Buying Time and the Road Kills
Three of my favorite daily reads/thought leaders each have fantastic pieces today.
First off — the three fave daily reads of mine in no particular order:
Bob and Tadas are free and Ben is crazy inexepensive to subscribe.
I have not met Bob, but I love his rants.
When I created Wallstrip we did a show on Toyota dedicated to a piece he did (holy smokes it is already 10 years ago).
Today, his email was about how the road kills. One of the great riffs:
The road killed Kurt Cobain.
And it killed Chris Cornell too.
Cobain was in pain, his team should have said no go. But never mess with the power of money.
And do you really think that Cornell wanted to go on the road and play theatres? After playing arenas? No, he was doing it for the bucks.
I’m not saying there isn’t a high, just that the other 22 hours of the day are long and tiring and you never get enough sleep and…
My most creative time is around midnight. Do you think I can fall asleep after writing? Absolutely not, I’m trashed today. But I run on inspiration and you’ve got to follow it. Which is why music is not a 9 to 5 job, why the musicians work late at night and wake up at noon. They live in an alternative universe, different from the hoi polloi, I love when it gets dark and the e-mail stops, when the traffic is gone and the world is my own. You’ve got to throw off convention to upset the apple cart. What I mean is art, when done right, not only reflects society, it questions and changes it. Which is why people want to go to the show anyway. To experience that high, to get close to the other, to get away from their mundane, humdrum lives.
A working stiff gives it their all and comes home at 6 or maybe even 7 or 8. And sure, in this connected world they might get disturbed thereafter via electronic communications. But an artist? They’re firing all the time, from peak to peak, weekends are no different from weekdays, and when they show up to perform, they’ve got to be in top form. There are no off days when you’re a performer, string them together and your career is trashed.
So, artists cope with dope.
Amen to that Bob!
I am no artist or musician, but I do spend almost half my time on the road. The road is why Ambien is my friend and foe. I love the road and I hate the road.
Tadas killed it today with ‘Buy Time, They are Not Making Any More of It’. This part rang so true:
According to a study published Monday in the journal PNAS, people who buy time by paying someone to complete household tasks are more satisfied with life. And it’s not just wealthy people. Across a range of incomes, careers and countries, timesaving purchases were correlated with less time-related stress and more positive feelings. Yet the researchers’ surveys showed that very few individuals think to spend money in this way.
Part of the problem is that time, and our appreciation of it, is not concrete. In the above study individuals were far more likely to spend an amount of cash on something concrete as opposed to something that saved time. Once again showing that us humans are at best, imperfect happiness maximizers. From the Washington Post:
“People are notoriously bad at making decisions that will make them happier,” Whillans [Ashley] said. She suspects the abstract nature of time may be to blame. “We always think we’re going to have more time tomorrow than we do right now,” she said, so we’re hesitant to trade money, which is concrete and measurable, for time, which is much more uncertain.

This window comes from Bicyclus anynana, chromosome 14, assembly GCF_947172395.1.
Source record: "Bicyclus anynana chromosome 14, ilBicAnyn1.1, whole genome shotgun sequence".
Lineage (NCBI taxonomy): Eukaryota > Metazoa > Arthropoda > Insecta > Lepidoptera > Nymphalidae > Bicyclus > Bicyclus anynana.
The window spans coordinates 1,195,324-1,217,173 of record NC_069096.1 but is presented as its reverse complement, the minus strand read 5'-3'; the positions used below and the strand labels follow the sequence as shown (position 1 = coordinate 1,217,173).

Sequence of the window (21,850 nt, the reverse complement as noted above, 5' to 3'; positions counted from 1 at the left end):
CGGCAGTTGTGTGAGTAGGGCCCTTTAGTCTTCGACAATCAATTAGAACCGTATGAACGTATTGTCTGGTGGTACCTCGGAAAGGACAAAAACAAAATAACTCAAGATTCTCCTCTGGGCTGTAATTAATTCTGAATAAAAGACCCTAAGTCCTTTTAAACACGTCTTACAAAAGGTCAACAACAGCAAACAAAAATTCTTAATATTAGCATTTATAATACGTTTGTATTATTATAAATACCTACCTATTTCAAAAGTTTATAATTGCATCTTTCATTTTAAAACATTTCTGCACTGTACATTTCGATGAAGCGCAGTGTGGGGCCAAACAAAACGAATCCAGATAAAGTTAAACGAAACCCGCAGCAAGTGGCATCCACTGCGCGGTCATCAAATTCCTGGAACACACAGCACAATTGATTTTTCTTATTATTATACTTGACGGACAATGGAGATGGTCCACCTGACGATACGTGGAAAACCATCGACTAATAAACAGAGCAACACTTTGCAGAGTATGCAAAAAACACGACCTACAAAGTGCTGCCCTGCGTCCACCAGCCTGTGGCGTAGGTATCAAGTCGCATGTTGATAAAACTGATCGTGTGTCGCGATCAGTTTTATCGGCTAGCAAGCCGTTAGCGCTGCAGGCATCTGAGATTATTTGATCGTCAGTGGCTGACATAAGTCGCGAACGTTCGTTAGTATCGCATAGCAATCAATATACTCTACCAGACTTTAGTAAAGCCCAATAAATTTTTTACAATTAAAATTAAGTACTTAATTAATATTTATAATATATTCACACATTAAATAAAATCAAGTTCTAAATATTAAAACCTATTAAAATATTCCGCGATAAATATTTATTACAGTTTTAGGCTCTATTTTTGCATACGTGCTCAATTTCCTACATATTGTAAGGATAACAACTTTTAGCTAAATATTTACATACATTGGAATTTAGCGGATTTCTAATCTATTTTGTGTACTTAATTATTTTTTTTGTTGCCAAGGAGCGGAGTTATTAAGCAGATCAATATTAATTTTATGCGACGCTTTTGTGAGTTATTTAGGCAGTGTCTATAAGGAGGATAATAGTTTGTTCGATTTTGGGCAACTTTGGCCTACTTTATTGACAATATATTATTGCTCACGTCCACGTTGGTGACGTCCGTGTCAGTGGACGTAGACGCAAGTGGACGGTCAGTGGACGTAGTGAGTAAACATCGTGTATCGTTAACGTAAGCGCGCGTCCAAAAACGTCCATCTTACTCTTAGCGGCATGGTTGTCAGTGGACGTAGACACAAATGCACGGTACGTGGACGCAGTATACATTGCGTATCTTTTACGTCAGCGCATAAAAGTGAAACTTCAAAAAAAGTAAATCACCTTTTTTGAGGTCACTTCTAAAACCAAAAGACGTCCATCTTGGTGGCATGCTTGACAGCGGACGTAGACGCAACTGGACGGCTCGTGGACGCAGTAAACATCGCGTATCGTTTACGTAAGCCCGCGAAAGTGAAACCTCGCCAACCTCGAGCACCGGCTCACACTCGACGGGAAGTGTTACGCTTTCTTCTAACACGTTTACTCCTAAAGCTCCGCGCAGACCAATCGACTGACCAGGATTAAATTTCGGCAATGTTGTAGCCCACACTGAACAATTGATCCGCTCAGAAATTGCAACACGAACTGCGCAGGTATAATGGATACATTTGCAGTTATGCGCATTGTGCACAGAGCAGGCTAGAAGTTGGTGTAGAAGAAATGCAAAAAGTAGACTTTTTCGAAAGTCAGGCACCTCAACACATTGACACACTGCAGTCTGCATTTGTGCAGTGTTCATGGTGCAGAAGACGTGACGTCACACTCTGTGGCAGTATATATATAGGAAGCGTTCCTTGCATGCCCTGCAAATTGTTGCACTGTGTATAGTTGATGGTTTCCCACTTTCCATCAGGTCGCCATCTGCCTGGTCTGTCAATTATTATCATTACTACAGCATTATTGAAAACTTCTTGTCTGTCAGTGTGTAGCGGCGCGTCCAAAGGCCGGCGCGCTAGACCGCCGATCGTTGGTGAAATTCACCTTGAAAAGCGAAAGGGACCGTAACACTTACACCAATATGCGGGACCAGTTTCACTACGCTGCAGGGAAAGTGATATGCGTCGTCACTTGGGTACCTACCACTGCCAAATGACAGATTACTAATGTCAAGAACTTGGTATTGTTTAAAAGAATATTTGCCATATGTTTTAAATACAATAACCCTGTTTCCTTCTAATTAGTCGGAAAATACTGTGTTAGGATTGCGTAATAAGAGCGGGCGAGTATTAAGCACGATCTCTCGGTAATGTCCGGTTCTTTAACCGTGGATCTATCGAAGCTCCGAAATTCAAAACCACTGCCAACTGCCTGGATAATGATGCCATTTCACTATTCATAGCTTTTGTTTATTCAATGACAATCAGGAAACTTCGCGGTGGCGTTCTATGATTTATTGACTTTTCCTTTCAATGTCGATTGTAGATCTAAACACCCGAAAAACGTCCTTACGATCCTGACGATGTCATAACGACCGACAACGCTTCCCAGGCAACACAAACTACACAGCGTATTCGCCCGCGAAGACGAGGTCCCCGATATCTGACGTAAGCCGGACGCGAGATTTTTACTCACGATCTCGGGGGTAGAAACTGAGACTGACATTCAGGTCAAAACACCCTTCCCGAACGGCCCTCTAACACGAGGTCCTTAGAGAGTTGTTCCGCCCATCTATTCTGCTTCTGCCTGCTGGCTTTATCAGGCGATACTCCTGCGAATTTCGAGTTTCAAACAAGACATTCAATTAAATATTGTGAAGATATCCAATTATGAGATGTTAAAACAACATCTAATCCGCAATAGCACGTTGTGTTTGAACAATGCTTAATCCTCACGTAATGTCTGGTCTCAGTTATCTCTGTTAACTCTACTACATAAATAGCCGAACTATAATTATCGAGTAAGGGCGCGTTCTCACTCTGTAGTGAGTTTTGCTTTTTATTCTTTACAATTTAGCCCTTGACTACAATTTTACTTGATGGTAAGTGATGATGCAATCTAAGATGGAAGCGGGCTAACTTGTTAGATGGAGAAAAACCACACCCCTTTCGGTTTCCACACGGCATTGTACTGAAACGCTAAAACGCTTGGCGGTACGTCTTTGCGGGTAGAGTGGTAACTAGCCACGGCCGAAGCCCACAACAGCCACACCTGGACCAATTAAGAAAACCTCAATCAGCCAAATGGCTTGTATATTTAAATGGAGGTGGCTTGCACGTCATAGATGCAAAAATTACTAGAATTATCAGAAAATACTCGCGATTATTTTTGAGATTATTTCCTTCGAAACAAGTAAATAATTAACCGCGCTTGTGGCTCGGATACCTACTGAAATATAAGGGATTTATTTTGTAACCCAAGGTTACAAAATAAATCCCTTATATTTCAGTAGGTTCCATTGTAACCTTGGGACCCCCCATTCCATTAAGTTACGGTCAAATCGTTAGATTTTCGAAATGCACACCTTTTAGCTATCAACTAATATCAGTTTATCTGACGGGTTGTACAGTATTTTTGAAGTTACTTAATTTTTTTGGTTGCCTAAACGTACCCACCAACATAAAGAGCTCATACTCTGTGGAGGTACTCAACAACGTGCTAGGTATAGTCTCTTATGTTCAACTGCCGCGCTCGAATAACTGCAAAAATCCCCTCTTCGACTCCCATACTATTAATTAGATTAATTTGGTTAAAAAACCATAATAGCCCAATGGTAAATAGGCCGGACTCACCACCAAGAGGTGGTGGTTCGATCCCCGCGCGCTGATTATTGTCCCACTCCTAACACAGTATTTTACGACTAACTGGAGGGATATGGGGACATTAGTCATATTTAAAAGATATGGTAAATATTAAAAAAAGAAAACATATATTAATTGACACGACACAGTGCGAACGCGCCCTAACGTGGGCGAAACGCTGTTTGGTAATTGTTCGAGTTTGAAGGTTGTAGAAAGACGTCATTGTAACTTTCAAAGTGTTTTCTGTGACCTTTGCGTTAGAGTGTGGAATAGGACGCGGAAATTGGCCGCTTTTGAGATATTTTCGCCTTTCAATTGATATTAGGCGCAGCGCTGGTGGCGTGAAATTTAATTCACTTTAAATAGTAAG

As I have gotten older this is all that matters to me. Every chat with the kids…all the travel and Netflix and chills I now do with Ellen…every walk with the dogs on Coronado — I try to appreciate just a little bit more.
Ben is back from vacation and today he shared his thoughts on all the big ride sharing announcements of late. Re the Uber deal with Russia’s Yandex:
Uber is losing in more and more markets, just like they lost in China, representing another blow to the Uber bull case. Watch out below!
The problem with this narrative should be obvious to long-time Stratechery readers. I was relentlessly critical of Uber’s foray into China in particular, viewing it as a massive cash sinkhole with basically zero prospect for success. And, indeed, Uber failed to build a standalone Uber business in China. That, though, does not mean the initiative was a failure: rather, Uber now owns 17.7% of Didi, a stake that, on paper, is worth nearly $9 billion.
Moreover, that stake requires zero ongoing investment from Uber; in fact, over the year since the deal was consummated Uber’s stake has increased by 4x while its expenditures in China have gone from over $1 billion a year to zero. As I noted at the time, this deal is Uber’s Yahoo-Alibaba trump card: Uber’s business could go to zero and investors could still make money for all of the reasons I noted at the time (putting aside liquidation preferences and whatever other monstrosities likely exist on Uber’s cap table).
And this point of view as Softbank and Didi Invest $2 Billion in Grab and the Southeast Asia market:
This is a fascinating — dare I say brilliant — move by Softbank and Didi. What is so interesting is not the fact that the companies invested in Grab — this is Softbank’s fourth investment in the company and Didi’s second — but rather the scale. It’s hard not to read that massive $2 billion figure as the strongest possible signal to Uber: join up on our terms or die a long slow death in an area of the world that has tremendous long-term promise (thanks to low car ownership) but zero chance of near-term profitability (thanks to competition from Grab and much lower income levels).
Softbank and China are playing global digital chess and it’s all easy to follow in the private and public markets.
The peloton of knowledge at our fingertips is wonderful.
Originally published at Howard Lindzon.